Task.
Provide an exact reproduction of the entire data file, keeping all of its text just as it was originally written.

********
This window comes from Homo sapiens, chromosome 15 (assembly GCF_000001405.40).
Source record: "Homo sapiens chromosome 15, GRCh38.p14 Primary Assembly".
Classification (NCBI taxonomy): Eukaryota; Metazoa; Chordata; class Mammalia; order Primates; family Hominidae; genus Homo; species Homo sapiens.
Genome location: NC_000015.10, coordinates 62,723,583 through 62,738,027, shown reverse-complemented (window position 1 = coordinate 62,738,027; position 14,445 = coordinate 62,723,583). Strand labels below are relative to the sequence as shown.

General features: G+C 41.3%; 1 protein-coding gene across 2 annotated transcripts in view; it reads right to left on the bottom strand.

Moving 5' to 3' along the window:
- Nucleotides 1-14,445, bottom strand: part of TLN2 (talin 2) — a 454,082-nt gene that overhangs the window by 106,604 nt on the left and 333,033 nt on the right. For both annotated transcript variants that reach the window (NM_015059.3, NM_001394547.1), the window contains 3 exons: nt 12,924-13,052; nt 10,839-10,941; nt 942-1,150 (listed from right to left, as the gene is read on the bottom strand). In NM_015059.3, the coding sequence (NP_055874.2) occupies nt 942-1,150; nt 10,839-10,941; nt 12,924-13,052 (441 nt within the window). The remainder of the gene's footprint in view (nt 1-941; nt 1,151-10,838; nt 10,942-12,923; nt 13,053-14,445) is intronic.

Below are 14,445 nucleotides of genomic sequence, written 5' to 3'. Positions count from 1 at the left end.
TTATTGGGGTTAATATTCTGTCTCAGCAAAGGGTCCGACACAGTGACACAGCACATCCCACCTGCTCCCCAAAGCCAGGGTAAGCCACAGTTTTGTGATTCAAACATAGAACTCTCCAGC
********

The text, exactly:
This window comes from Homo sapiens, chromosome 15 (assembly GCF_000001405.40).
Source record: "Homo sapiens chromosome 15, GRCh38.p14 Primary Assembly".
Classification (NCBI taxonomy): Eukaryota; Metazoa; Chordata; class Mammalia; order Primates; family Hominidae; genus Homo; species Homo sapiens.
Genome location: NC_000015.10, coordinates 62,723,583 through 62,738,027, shown reverse-complemented (window position 1 = coordinate 62,738,027; position 14,445 = coordinate 62,723,583). Strand labels below are relative to the sequence as shown.

General features: G+C 41.3%; 1 protein-coding gene across 2 annotated transcripts in view; it reads right to left on the bottom strand.

Moving 5' to 3' along the window:
- Nucleotides 1-14,445, bottom strand: part of TLN2 (talin 2) — a 454,082-nt gene that overhangs the window by 106,604 nt on the left and 333,033 nt on the right. For both annotated transcript variants that reach the window (NM_015059.3, NM_001394547.1), the window contains 3 exons: nt 12,924-13,052; nt 10,839-10,941; nt 942-1,150 (listed from right to left, as the gene is read on the bottom strand). In NM_015059.3, the coding sequence (NP_055874.2) occupies nt 942-1,150; nt 10,839-10,941; nt 12,924-13,052 (441 nt within the window). The remainder of the gene's footprint in view (nt 1-941; nt 1,151-10,838; nt 10,942-12,923; nt 13,053-14,445) is intronic.

Below are 14,445 nucleotides of genomic sequence, written 5' to 3'. Positions count from 1 at the left end.
TTATTGGGGTTAATATTCTGTCTCAGCAAAGGGTCCGACACAGTGACACAGCACATCCCACCTGCTCCCCAAAGCCAGGGTAAGCCACAGTTTTGTGATTCAAACATAGAACTCTCCAGC